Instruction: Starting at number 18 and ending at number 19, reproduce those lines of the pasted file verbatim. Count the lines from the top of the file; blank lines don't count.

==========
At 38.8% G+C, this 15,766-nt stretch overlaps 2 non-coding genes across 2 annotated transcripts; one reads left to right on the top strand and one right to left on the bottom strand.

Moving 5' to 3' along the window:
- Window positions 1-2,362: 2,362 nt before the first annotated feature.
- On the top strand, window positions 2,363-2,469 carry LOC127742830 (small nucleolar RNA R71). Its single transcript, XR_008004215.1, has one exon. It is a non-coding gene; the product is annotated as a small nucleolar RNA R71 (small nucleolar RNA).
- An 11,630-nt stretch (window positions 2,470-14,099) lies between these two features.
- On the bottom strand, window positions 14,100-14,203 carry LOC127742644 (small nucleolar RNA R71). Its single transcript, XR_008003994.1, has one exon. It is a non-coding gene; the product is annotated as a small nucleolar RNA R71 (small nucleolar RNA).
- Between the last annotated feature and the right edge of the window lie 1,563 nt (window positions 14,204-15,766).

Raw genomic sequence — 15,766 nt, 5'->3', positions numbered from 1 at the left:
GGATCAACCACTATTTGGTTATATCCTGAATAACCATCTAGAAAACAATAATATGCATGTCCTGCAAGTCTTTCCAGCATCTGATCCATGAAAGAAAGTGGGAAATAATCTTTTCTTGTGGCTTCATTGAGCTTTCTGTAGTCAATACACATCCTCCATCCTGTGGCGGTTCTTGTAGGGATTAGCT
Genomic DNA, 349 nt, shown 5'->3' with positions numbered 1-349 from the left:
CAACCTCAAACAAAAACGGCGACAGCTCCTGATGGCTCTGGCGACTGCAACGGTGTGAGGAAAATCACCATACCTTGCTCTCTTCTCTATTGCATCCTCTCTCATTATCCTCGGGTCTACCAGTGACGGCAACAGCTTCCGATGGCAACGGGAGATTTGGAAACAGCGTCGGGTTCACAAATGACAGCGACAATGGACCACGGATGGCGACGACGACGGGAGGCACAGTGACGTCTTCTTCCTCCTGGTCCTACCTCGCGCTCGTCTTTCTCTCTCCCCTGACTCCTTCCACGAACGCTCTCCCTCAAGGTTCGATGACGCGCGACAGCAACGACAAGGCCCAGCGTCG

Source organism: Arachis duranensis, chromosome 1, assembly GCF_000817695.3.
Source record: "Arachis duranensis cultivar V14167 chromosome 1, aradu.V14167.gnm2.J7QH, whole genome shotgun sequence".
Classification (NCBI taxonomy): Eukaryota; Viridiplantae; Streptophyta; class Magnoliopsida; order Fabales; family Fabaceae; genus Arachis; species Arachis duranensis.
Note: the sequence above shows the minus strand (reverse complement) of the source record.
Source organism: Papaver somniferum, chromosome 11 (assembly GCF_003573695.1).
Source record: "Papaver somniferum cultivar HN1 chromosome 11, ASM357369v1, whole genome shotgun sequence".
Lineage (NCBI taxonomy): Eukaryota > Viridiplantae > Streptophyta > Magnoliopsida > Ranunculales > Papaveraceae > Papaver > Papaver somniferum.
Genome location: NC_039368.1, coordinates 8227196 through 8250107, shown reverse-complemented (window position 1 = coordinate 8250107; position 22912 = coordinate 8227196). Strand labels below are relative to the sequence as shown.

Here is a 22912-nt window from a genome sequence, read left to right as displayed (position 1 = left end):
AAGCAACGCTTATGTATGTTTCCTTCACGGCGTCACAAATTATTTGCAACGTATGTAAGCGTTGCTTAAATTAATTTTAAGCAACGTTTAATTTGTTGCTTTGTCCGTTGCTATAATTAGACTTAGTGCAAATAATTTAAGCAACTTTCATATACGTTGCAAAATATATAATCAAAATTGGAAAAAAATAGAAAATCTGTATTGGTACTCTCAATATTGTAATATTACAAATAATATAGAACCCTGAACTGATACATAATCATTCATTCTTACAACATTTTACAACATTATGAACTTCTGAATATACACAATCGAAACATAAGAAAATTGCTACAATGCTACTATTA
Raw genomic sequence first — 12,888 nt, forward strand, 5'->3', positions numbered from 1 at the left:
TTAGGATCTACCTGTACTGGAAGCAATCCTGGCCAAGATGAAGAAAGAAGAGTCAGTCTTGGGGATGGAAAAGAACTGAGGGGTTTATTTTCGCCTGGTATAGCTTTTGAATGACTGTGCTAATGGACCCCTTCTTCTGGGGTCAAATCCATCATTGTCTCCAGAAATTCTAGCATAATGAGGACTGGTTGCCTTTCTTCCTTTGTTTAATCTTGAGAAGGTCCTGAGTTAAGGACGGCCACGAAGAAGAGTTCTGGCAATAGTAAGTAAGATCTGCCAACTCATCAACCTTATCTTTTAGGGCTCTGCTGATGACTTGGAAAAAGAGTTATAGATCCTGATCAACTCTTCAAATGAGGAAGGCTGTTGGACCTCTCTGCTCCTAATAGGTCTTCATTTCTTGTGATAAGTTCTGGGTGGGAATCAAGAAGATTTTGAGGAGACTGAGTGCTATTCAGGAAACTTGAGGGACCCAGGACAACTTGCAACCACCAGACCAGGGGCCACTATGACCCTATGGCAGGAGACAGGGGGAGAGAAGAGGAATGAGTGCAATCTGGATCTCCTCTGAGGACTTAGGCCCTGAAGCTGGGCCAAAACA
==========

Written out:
Lineage (NCBI taxonomy): Eukaryota > Viridiplantae > Streptophyta > Magnoliopsida > Ranunculales > Papaveraceae > Papaver > Papaver somniferum.
Genome location: NC_039368.1, coordinates 8227196 through 8250107, shown reverse-complemented (window position 1 = coordinate 8250107; position 22912 = coordinate 8227196). Strand labels below are relative to the sequence as shown.